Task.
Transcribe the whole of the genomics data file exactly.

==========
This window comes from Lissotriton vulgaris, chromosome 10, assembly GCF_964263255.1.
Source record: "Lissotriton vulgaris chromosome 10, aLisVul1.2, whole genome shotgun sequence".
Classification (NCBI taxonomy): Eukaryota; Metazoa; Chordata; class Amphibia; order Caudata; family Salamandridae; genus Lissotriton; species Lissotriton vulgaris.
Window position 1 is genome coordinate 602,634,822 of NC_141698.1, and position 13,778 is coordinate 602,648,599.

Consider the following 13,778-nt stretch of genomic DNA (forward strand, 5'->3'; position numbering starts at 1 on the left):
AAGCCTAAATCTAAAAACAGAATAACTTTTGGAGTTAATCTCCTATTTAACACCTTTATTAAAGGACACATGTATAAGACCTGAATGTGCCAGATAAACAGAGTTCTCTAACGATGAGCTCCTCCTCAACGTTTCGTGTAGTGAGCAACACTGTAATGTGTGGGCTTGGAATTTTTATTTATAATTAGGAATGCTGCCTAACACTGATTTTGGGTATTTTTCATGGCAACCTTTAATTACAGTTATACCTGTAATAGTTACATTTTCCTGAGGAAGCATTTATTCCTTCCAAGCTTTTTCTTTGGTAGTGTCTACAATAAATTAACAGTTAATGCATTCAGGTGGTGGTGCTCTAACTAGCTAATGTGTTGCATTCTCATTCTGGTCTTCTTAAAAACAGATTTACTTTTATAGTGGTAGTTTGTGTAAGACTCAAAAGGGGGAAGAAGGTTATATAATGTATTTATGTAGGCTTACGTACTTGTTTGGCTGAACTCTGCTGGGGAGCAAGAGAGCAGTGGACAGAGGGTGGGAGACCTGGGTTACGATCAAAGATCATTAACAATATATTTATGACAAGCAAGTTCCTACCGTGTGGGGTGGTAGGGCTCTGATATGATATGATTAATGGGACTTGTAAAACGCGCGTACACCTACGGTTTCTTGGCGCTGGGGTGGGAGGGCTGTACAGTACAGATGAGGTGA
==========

This window comes from Lissotriton vulgaris, chromosome 10, assembly GCF_964263255.1.
Source record: "Lissotriton vulgaris chromosome 10, aLisVul1.2, whole genome shotgun sequence".
Classification (NCBI taxonomy): Eukaryota; Metazoa; Chordata; class Amphibia; order Caudata; family Salamandridae; genus Lissotriton; species Lissotriton vulgaris.
Window position 1 is genome coordinate 602,634,822 of NC_141698.1, and position 13,778 is coordinate 602,648,599.

Consider the following 13,778-nt stretch of genomic DNA (forward strand, 5'->3'; position numbering starts at 1 on the left):
AAGCCTAAATCTAAAAACAGAATAACTTTTGGAGTTAATCTCCTATTTAACACCTTTATTAAAGGACACATGTATAAGACCTGAATGTGCCAGATAAACAGAGTTCTCTAACGATGAGCTCCTCCTCAACGTTTCGTGTAGTGAGCAACACTGTAATGTGTGGGCTTGGAATTTTTATTTATAATTAGGAATGCTGCCTAACACTGATTTTGGGTATTTTTCATGGCAACCTTTAATTACAGTTATACCTGTAATAGTTACATTTTCCTGAGGAAGCATTTATTCCTTCCAAGCTTTTTCTTTGGTAGTGTCTACAATAAATTAACAGTTAATGCATTCAGGTGGTGGTGCTCTAACTAGCTAATGTGTTGCATTCTCATTCTGGTCTTCTTAAAAACAGATTTACTTTTATAGTGGTAGTTTGTGTAAGACTCAAAAGGGGGAAGAAGGTTATATAATGTATTTATGTAGGCTTACGTACTTGTTTGGCTGAACTCTGCTGGGGAGCAAGAGAGCAGTGGACAGAGGGTGGGAGACCTGGGTTACGATCAAAGATCATTAACAATATATTTATGACAAGCAAGTTCCTACCGTGTGGGGTGGTAGGGCTCTGATATGATATGATTAATGGGACTTGTAAAACGCGCGTACACCTACGGTTTCTTGGCGCTGGGGTGGGAGGGCTGTACAGTACAGATGAGGTGA